There’s a lot medical groups can learn from the service aspects of other industries.
Take Carlitos Cafe Y Cantina restaurant on State Street in Santa Barbara, California for instance. The food is great — great enough to have attracted my business on a very regular basis for the past 7 years. But over the past 9 months or so, the service has become so bad, the servers so uninterested in their jobs, that it’s a miracle they’re still in business. I certainly won’t be back.
When I sat there, embarrassed that the referral source I took to lunch had to ask three times for the spicy salsa that never came, or when I had to get up to go from the outside patio into the restaurant to find the server (who was chatting away with two other employees) to get an iced tea refill, I realized that Carlitos is the perfect poster child for the soft underbelly problem of many medical groups.
Like the great food at Carlitos, many groups provide great medical care. And, like Carlitos, great food or great medical care is not nearly enough to ensure continued success. Without great customer service you’ll still go out of business.
For most medical groups the issue of customer service is more complicated than for Carlitos because there are multiple classes of customer: patients, referral sources, and facilities.
But the solution is the same: competent management, clear service expectations, hiring the right employees (and, if you’ve made a hiring mistake, firing the “wrong” employees), and supervision.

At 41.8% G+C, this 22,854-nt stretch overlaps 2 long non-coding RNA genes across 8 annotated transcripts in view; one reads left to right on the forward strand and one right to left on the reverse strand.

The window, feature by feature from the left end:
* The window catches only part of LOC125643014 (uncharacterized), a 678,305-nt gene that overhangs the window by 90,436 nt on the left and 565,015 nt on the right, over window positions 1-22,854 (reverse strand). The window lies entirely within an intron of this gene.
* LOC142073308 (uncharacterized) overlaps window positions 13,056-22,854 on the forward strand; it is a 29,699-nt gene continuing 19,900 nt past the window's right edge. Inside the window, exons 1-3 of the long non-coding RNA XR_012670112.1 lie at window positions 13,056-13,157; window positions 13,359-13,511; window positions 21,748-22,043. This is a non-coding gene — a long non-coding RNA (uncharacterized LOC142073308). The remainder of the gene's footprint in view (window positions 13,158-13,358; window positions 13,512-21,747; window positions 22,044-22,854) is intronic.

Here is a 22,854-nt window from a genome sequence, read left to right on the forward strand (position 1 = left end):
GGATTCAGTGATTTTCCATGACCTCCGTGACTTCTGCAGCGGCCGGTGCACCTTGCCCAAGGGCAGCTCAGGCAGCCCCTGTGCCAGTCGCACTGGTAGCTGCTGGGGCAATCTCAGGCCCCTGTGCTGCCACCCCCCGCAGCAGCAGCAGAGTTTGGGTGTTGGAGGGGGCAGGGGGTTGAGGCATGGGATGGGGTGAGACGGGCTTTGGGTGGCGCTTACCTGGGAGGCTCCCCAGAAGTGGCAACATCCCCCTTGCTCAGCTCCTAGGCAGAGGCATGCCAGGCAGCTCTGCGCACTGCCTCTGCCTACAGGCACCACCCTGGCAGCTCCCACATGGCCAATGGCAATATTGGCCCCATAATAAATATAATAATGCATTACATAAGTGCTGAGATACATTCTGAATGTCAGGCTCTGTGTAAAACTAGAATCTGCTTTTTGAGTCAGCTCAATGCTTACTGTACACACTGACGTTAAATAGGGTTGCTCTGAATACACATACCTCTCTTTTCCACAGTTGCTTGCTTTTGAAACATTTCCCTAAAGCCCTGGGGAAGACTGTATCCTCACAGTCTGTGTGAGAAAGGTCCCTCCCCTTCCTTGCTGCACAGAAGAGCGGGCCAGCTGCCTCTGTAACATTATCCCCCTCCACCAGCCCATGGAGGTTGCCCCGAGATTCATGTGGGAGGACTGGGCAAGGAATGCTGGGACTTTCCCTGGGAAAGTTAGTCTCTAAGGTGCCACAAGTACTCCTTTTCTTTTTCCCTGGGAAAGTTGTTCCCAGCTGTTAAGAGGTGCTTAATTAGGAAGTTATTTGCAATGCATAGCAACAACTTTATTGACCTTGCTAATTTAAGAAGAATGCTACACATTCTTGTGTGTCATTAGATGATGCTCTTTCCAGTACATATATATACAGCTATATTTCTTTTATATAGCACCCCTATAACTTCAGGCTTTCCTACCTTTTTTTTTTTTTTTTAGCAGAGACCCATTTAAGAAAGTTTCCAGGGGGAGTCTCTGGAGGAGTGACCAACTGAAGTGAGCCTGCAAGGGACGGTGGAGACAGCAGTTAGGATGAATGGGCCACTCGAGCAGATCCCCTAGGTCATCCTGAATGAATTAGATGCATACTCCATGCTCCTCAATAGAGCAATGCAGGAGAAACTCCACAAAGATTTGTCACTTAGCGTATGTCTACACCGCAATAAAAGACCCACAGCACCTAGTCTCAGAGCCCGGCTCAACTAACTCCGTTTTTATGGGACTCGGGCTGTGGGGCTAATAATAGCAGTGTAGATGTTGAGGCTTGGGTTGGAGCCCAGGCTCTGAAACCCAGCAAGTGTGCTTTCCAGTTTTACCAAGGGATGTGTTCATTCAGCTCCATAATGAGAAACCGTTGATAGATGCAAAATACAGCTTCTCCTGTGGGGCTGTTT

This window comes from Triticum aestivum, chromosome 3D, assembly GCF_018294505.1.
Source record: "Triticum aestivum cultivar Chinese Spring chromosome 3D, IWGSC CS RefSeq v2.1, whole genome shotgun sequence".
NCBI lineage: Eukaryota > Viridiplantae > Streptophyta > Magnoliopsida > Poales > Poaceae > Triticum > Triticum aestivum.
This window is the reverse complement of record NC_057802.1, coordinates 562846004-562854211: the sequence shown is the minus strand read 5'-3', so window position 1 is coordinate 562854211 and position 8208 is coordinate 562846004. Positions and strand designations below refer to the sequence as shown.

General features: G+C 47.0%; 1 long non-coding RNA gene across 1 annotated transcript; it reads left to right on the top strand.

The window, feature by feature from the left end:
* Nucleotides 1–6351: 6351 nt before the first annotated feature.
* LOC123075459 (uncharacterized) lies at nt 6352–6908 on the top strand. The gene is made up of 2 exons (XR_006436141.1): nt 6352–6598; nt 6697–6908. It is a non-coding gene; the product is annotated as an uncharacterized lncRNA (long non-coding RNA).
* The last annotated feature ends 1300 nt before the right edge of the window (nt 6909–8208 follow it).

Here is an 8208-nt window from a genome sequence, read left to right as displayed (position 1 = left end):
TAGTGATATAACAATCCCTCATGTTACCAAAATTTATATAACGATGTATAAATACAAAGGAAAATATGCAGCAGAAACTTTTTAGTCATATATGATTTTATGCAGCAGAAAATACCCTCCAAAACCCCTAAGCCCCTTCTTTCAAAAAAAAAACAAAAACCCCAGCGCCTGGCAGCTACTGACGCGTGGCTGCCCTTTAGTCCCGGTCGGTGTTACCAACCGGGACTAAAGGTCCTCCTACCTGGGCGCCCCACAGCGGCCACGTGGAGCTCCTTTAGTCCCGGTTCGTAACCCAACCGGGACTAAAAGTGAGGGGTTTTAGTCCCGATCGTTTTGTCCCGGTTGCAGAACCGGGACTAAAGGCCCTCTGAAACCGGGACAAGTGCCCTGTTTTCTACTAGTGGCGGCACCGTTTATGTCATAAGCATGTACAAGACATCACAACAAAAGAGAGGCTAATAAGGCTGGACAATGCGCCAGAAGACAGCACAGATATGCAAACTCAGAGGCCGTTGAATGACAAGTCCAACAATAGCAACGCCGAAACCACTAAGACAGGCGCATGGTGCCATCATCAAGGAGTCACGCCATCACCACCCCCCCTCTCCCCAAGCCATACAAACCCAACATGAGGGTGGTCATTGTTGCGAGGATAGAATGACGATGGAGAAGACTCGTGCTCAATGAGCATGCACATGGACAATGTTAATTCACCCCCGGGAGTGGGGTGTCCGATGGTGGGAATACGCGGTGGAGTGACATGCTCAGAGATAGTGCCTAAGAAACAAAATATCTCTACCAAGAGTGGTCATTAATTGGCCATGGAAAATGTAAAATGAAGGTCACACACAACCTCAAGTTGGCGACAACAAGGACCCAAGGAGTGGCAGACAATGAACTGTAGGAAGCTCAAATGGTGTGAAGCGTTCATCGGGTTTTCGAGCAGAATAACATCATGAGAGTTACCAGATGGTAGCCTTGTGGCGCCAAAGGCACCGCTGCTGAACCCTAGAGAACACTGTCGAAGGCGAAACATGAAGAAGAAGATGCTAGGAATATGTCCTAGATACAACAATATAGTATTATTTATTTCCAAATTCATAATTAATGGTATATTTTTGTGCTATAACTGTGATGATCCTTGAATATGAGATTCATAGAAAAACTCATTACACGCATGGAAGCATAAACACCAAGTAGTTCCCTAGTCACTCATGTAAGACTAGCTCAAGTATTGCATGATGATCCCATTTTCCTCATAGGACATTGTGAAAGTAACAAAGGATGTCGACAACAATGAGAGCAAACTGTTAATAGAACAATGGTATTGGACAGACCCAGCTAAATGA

Unfortunately, I’ve seen many highly skilled and highly trained groups lose their facility contracts, lose their referral sources, and lose their patients because their group members fought with the “customers” or treated them with the expectation that they’ll always be back.
The group’s leaders are always shocked when, for example, they get the call from the hospital CEO that their contract won’t be renewed and that the hospital is looking for other options.
The fact that they’re shocked is just another example of the deficiency that resulted in the termination.
Carlitos Cafe Y Cantina had many chances to win back my loyalty. You have many chances to win the loyalty of your customers, too — many chances each day. What you don’t want is for the hospital CEO to come to the conclusion, as did I about Carlitos, that despite the great “product” it’s time to cut you loose.
Comment or contact me if you’d like to discuss this post.
Mark F. Weiss